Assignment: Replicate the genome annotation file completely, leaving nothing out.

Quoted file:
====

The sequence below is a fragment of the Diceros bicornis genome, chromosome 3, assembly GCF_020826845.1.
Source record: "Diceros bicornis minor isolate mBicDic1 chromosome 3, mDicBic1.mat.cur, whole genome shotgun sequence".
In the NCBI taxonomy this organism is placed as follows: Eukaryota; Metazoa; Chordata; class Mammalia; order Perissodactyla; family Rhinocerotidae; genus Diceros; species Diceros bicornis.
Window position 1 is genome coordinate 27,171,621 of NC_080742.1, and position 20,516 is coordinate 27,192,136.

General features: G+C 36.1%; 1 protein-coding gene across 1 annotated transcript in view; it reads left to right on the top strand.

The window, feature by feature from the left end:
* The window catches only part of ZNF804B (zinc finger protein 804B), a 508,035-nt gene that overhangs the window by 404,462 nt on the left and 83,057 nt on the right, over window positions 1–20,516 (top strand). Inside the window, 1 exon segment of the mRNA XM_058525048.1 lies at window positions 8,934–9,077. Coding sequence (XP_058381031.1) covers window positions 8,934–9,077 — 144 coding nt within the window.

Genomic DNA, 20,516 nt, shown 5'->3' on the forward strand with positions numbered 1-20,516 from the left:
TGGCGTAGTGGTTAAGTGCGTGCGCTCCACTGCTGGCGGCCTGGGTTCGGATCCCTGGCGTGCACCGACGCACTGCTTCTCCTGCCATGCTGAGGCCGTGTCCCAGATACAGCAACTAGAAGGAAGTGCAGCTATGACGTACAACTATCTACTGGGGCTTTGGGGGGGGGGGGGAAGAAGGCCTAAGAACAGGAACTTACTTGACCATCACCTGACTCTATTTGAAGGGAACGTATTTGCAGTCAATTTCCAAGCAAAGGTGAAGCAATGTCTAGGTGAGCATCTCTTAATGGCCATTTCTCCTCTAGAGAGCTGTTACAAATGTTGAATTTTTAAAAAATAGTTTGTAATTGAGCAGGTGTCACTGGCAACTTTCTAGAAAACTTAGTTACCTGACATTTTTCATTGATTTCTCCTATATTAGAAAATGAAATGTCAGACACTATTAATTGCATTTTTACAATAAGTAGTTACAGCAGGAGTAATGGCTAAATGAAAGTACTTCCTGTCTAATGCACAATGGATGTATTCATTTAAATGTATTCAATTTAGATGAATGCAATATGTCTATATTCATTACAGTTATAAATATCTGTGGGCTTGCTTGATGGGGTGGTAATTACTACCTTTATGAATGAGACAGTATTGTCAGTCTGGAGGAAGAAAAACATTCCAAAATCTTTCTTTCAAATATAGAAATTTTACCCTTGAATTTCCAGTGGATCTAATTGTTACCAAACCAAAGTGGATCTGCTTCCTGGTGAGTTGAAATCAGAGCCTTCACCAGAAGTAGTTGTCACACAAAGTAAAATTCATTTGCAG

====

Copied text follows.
The sequence below is a fragment of the Diceros bicornis genome, chromosome 3, assembly GCF_020826845.1.
Source record: "Diceros bicornis minor isolate mBicDic1 chromosome 3, mDicBic1.mat.cur, whole genome shotgun sequence".
In the NCBI taxonomy this organism is placed as follows: Eukaryota; Metazoa; Chordata; class Mammalia; order Perissodactyla; family Rhinocerotidae; genus Diceros; species Diceros bicornis.
Window position 1 is genome coordinate 27,171,621 of NC_080742.1, and position 20,516 is coordinate 27,192,136.

General features: G+C 36.1%; 1 protein-coding gene across 1 annotated transcript in view; it reads left to right on the top strand.

The window, feature by feature from the left end:
* The window catches only part of ZNF804B (zinc finger protein 804B), a 508,035-nt gene that overhangs the window by 404,462 nt on the left and 83,057 nt on the right, over window positions 1–20,516 (top strand). Inside the window, 1 exon segment of the mRNA XM_058525048.1 lies at window positions 8,934–9,077. Coding sequence (XP_058381031.1) covers window positions 8,934–9,077 — 144 coding nt within the window.

Genomic DNA, 20,516 nt, shown 5'->3' on the forward strand with positions numbered 1-20,516 from the left:
TGGCGTAGTGGTTAAGTGCGTGCGCTCCACTGCTGGCGGCCTGGGTTCGGATCCCTGGCGTGCACCGACGCACTGCTTCTCCTGCCATGCTGAGGCCGTGTCCCAGATACAGCAACTAGAAGGAAGTGCAGCTATGACGTACAACTATCTACTGGGGCTTTGGGGGGGGGGGGGAAGAAGGCCTAAGAACAGGAACTTACTTGACCATCACCTGACTCTATTTGAAGGGAACGTATTTGCAGTCAATTTCCAAGCAAAGGTGAAGCAATGTCTAGGTGAGCATCTCTTAATGGCCATTTCTCCTCTAGAGAGCTGTTACAAATGTTGAATTTTTAAAAAATAGTTTGTAATTGAGCAGGTGTCACTGGCAACTTTCTAGAAAACTTAGTTACCTGACATTTTTCATTGATTTCTCCTATATTAGAAAATGAAATGTCAGACACTATTAATTGCATTTTTACAATAAGTAGTTACAGCAGGAGTAATGGCTAAATGAAAGTACTTCCTGTCTAATGCACAATGGATGTATTCATTTAAATGTATTCAATTTAGATGAATGCAATATGTCTATATTCATTACAGTTATAAATATCTGTGGGCTTGCTTGATGGGGTGGTAATTACTACCTTTATGAATGAGACAGTATTGTCAGTCTGGAGGAAGAAAAACATTCCAAAATCTTTCTTTCAAATATAGAAATTTTACCCTTGAATTTCCAGTGGATCTAATTGTTACCAAACCAAAGTGGATCTGCTTCCTGGTGAGTTGAAATCAGAGCCTTCACCAGAAGTAGTTGTCACACAAAGTAAAATTCATTTGCAG